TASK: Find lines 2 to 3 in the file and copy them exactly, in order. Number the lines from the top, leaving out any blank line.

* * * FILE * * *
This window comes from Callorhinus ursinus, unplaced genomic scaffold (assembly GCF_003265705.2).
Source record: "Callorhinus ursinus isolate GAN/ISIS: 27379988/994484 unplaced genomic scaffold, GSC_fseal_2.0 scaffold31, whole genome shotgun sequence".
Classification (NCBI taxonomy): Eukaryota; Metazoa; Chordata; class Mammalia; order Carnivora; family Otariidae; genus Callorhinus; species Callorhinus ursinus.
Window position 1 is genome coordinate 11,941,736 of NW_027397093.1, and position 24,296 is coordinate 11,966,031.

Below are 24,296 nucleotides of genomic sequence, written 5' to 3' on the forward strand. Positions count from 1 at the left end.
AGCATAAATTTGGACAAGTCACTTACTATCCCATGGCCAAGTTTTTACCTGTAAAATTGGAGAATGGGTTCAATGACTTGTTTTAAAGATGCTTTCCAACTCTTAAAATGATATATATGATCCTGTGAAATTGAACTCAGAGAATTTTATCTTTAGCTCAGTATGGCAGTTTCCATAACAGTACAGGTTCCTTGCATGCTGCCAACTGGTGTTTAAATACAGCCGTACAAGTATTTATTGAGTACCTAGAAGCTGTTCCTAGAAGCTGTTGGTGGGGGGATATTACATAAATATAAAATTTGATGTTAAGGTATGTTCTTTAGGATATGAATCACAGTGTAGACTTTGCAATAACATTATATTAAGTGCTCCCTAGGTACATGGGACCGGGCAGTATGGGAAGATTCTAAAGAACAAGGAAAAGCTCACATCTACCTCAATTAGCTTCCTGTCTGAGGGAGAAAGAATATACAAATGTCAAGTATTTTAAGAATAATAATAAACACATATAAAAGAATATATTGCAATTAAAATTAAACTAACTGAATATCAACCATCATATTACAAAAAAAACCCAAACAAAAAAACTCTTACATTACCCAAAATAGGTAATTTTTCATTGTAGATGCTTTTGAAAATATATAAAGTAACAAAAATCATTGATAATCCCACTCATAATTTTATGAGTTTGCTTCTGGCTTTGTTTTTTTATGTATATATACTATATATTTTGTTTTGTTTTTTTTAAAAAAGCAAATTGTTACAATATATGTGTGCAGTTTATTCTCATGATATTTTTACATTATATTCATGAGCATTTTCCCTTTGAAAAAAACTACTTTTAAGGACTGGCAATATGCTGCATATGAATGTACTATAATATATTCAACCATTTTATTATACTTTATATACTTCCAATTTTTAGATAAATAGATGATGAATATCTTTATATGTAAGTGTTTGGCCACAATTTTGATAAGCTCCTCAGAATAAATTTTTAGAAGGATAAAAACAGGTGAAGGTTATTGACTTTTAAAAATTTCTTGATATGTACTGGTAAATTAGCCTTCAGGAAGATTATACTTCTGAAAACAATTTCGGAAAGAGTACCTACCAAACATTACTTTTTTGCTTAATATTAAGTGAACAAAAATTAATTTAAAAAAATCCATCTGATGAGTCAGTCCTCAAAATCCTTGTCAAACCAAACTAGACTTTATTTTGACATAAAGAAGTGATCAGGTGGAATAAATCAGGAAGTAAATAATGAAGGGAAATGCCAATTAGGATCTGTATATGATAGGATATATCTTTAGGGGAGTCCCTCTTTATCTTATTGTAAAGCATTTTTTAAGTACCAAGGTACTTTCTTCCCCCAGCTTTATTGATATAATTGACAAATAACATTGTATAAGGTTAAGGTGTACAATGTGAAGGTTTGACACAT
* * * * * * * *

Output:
Source record: "Callorhinus ursinus isolate GAN/ISIS: 27379988/994484 unplaced genomic scaffold, GSC_fseal_2.0 scaffold31, whole genome shotgun sequence".
Classification (NCBI taxonomy): Eukaryota; Metazoa; Chordata; class Mammalia; order Carnivora; family Otariidae; genus Callorhinus; species Callorhinus ursinus.